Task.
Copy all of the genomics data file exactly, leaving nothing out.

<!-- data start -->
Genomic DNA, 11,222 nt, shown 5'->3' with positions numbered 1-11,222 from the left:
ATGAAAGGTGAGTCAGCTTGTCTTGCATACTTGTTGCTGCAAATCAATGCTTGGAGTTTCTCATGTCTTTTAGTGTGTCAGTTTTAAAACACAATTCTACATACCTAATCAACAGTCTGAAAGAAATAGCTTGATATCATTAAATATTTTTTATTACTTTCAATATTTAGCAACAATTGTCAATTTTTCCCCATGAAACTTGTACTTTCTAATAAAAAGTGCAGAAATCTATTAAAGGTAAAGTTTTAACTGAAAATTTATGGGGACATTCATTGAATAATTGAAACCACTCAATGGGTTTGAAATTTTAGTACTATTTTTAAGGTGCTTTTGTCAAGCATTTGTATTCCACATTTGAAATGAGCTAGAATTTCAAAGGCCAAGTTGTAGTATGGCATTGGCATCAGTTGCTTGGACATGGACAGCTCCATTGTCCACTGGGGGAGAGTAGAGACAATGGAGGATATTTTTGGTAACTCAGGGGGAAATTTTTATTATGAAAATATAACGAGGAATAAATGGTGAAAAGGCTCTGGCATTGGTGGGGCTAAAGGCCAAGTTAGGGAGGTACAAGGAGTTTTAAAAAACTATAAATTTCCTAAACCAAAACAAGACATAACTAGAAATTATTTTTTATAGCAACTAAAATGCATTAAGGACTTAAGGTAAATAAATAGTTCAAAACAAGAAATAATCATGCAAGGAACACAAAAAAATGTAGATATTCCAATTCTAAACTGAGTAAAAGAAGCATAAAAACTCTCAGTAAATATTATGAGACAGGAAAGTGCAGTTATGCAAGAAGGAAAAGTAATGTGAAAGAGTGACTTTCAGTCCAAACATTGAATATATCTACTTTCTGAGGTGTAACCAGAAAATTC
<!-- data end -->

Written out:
Genomic DNA, 11,222 nt, shown 5'->3' with positions numbered 1-11,222 from the left:
ATGAAAGGTGAGTCAGCTTGTCTTGCATACTTGTTGCTGCAAATCAATGCTTGGAGTTTCTCATGTCTTTTAGTGTGTCAGTTTTAAAACACAATTCTACATACCTAATCAACAGTCTGAAAGAAATAGCTTGATATCATTAAATATTTTTTATTACTTTCAATATTTAGCAACAATTGTCAATTTTTCCCCATGAAACTTGTACTTTCTAATAAAAAGTGCAGAAATCTATTAAAGGTAAAGTTTTAACTGAAAATTTATGGGGACATTCATTGAATAATTGAAACCACTCAATGGGTTTGAAATTTTAGTACTATTTTTAAGGTGCTTTTGTCAAGCATTTGTATTCCACATTTGAAATGAGCTAGAATTTCAAAGGCCAAGTTGTAGTATGGCATTGGCATCAGTTGCTTGGACATGGACAGCTCCATTGTCCACTGGGGGAGAGTAGAGACAATGGAGGATATTTTTGGTAACTCAGGGGGAAATTTTTATTATGAAAATATAACGAGGAATAAATGGTGAAAAGGCTCTGGCATTGGTGGGGCTAAAGGCCAAGTTAGGGAGGTACAAGGAGTTTTAAAAAACTATAAATTTCCTAAACCAAAACAAGACATAACTAGAAATTATTTTTTATAGCAACTAAAATGCATTAAGGACTTAAGGTAAATAAATAGTTCAAAACAAGAAATAATCATGCAAGGAACACAAAAAAATGTAGATATTCCAATTCTAAACTGAGTAAAAGAAGCATAAAAACTCTCAGTAAATATTATGAGACAGGAAAGTGCAGTTATGCAAGAAGGAAAAGTAATGTGAAAGAGTGACTTTCAGTCCAAACATTGAATATATCTACTTTCTGAGGTGTAACCAGAAAATTC